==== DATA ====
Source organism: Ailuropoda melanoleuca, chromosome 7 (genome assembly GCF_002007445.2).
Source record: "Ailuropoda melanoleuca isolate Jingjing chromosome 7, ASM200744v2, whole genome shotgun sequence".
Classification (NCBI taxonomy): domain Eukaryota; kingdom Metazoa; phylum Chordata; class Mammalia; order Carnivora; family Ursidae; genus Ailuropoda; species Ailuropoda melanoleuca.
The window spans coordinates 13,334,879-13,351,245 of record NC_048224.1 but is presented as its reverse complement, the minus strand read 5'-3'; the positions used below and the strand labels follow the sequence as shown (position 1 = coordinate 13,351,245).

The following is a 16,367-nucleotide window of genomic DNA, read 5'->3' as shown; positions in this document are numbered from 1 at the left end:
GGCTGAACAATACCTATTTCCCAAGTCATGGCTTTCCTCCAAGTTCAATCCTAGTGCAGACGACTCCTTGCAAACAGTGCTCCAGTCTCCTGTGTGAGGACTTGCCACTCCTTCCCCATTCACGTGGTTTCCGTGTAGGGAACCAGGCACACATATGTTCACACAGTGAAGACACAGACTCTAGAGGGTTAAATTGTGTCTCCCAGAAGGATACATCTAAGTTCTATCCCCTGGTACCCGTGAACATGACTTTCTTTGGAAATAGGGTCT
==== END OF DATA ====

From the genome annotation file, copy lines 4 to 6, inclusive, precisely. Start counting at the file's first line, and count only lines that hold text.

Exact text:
The window spans coordinates 13,334,879-13,351,245 of record NC_048224.1 but is presented as its reverse complement, the minus strand read 5'-3'; the positions used below and the strand labels follow the sequence as shown (position 1 = coordinate 13,351,245).

The following is a 16,367-nucleotide window of genomic DNA, read 5'->3' as shown; positions in this document are numbered from 1 at the left end:
GGCTGAACAATACCTATTTCCCAAGTCATGGCTTTCCTCCAAGTTCAATCCTAGTGCAGACGACTCCTTGCAAACAGTGCTCCAGTCTCCTGTGTGAGGACTTGCCACTCCTTCCCCATTCACGTGGTTTCCGTGTAGGGAACCAGGCACACATATGTTCACACAGTGAAGACACAGACTCTAGAGGGTTAAATTGTGTCTCCCAGAAGGATACATCTAAGTTCTATCCCCTGGTACCCGTGAACATGACTTTCTTTGGAAATAGGGTCT